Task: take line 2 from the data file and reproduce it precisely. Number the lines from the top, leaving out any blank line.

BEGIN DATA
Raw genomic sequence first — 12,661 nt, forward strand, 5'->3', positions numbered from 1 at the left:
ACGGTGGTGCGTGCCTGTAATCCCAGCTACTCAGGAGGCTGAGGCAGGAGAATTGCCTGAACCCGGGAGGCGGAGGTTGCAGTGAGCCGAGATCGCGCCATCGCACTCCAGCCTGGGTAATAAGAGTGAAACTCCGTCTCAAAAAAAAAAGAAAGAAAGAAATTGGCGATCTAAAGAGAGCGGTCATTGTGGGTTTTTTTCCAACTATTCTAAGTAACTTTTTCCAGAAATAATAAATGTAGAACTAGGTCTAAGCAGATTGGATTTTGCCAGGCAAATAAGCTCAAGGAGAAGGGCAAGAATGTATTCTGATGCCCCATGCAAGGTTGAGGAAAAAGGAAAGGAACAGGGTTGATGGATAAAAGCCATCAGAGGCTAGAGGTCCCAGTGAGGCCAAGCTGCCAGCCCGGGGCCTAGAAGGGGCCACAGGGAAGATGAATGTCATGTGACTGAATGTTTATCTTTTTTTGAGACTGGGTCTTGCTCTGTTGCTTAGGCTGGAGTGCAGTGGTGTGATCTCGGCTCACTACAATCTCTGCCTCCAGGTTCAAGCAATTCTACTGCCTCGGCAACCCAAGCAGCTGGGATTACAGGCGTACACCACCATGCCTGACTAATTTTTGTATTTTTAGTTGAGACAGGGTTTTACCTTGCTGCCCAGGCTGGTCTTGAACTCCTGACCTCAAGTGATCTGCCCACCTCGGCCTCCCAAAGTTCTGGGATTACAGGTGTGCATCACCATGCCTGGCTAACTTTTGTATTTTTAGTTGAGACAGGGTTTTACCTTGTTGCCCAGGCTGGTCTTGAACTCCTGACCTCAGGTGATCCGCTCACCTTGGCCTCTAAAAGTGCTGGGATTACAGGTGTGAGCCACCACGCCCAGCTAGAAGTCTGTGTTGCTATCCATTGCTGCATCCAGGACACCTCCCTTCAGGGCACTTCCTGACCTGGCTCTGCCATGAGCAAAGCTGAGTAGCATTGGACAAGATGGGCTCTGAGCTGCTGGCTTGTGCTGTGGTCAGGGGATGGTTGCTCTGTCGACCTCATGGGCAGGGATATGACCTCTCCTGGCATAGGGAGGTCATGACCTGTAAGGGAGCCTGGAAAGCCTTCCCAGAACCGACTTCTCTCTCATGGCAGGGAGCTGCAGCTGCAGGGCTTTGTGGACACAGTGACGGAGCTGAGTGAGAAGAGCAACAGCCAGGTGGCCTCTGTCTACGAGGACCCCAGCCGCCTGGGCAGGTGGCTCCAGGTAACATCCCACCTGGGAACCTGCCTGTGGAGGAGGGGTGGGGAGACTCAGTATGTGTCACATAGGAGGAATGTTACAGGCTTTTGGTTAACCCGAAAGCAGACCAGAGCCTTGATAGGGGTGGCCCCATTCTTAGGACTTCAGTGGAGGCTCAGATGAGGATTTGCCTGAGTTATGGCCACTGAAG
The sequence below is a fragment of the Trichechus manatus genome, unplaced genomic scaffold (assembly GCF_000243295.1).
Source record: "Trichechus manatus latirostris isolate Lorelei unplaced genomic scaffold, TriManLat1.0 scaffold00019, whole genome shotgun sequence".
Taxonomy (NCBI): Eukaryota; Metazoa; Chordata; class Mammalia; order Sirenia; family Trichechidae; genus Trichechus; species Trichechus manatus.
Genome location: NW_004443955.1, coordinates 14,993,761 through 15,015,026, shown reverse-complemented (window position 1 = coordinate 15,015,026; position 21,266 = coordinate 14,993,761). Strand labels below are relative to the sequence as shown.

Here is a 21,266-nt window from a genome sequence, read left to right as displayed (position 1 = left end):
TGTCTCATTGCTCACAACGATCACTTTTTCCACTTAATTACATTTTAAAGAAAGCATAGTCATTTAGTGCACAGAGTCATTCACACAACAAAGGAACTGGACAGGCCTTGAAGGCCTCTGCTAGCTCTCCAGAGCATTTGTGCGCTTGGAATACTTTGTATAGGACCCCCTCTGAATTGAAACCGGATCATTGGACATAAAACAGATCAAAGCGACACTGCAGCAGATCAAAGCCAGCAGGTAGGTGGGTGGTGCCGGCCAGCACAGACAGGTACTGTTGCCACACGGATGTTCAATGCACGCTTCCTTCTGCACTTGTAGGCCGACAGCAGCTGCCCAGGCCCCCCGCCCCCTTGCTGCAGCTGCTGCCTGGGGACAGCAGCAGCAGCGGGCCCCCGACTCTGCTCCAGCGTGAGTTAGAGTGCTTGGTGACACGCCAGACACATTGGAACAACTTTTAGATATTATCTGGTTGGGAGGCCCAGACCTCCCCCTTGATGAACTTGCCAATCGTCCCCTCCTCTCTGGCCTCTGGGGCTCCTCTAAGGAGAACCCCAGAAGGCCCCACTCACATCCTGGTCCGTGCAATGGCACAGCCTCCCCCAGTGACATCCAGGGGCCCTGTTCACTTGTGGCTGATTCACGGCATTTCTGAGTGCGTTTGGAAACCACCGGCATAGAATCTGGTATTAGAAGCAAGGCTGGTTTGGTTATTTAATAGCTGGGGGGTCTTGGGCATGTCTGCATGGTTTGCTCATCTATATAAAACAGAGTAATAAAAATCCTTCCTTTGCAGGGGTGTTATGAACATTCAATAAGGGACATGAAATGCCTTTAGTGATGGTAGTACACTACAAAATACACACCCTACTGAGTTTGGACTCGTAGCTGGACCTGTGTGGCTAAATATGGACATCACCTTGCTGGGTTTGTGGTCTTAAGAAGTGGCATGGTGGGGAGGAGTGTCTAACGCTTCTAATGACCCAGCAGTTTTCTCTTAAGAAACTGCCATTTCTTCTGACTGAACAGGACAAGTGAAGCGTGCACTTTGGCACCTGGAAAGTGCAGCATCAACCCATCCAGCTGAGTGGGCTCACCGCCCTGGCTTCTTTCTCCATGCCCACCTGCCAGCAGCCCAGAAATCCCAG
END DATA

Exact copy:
ACGGTGGTGCGTGCCTGTAATCCCAGCTACTCAGGAGGCTGAGGCAGGAGAATTGCCTGAACCCGGGAGGCGGAGGTTGCAGTGAGCCGAGATCGCGCCATCGCACTCCAGCCTGGGTAATAAGAGTGAAACTCCGTCTCAAAAAAAAAAGAAAGAAAGAAATTGGCGATCTAAAGAGAGCGGTCATTGTGGGTTTTTTTCCAACTATTCTAAGTAACTTTTTCCAGAAATAATAAATGTAGAACTAGGTCTAAGCAGATTGGATTTTGCCAGGCAAATAAGCTCAAGGAGAAGGGCAAGAATGTATTCTGATGCCCCATGCAAGGTTGAGGAAAAAGGAAAGGAACAGGGTTGATGGATAAAAGCCATCAGAGGCTAGAGGTCCCAGTGAGGCCAAGCTGCCAGCCCGGGGCCTAGAAGGGGCCACAGGGAAGATGAATGTCATGTGACTGAATGTTTATCTTTTTTTGAGACTGGGTCTTGCTCTGTTGCTTAGGCTGGAGTGCAGTGGTGTGATCTCGGCTCACTACAATCTCTGCCTCCAGGTTCAAGCAATTCTACTGCCTCGGCAACCCAAGCAGCTGGGATTACAGGCGTACACCACCATGCCTGACTAATTTTTGTATTTTTAGTTGAGACAGGGTTTTACCTTGCTGCCCAGGCTGGTCTTGAACTCCTGACCTCAAGTGATCTGCCCACCTCGGCCTCCCAAAGTTCTGGGATTACAGGTGTGCATCACCATGCCTGGCTAACTTTTGTATTTTTAGTTGAGACAGGGTTTTACCTTGTTGCCCAGGCTGGTCTTGAACTCCTGACCTCAGGTGATCCGCTCACCTTGGCCTCTAAAAGTGCTGGGATTACAGGTGTGAGCCACCACGCCCAGCTAGAAGTCTGTGTTGCTATCCATTGCTGCATCCAGGACACCTCCCTTCAGGGCACTTCCTGACCTGGCTCTGCCATGAGCAAAGCTGAGTAGCATTGGACAAGATGGGCTCTGAGCTGCTGGCTTGTGCTGTGGTCAGGGGATGGTTGCTCTGTCGACCTCATGGGCAGGGATATGACCTCTCCTGGCATAGGGAGGTCATGACCTGTAAGGGAGCCTGGAAAGCCTTCCCAGAACCGACTTCTCTCTCATGGCAGGGAGCTGCAGCTGCAGGGCTTTGTGGACACAGTGACGGAGCTGAGTGAGAAGAGCAACAGCCAGGTGGCCTCTGTCTACGAGGACCCCAGCCGCCTGGGCAGGTGGCTCCAGGTAACATCCCACCTGGGAACCTGCCTGTGGAGGAGGGGTGGGGAGACTCAGTATGTGTCACATAGGAGGAATGTTACAGGCTTTTGGTTAACCCGAAAGCAGACCAGAGCCTTGATAGGGGTGGCCCCATTCTTAGGACTTCAGTGGAGGCTCAGATGAGGATTTGCCTGAGTTATGGCCACTGAAG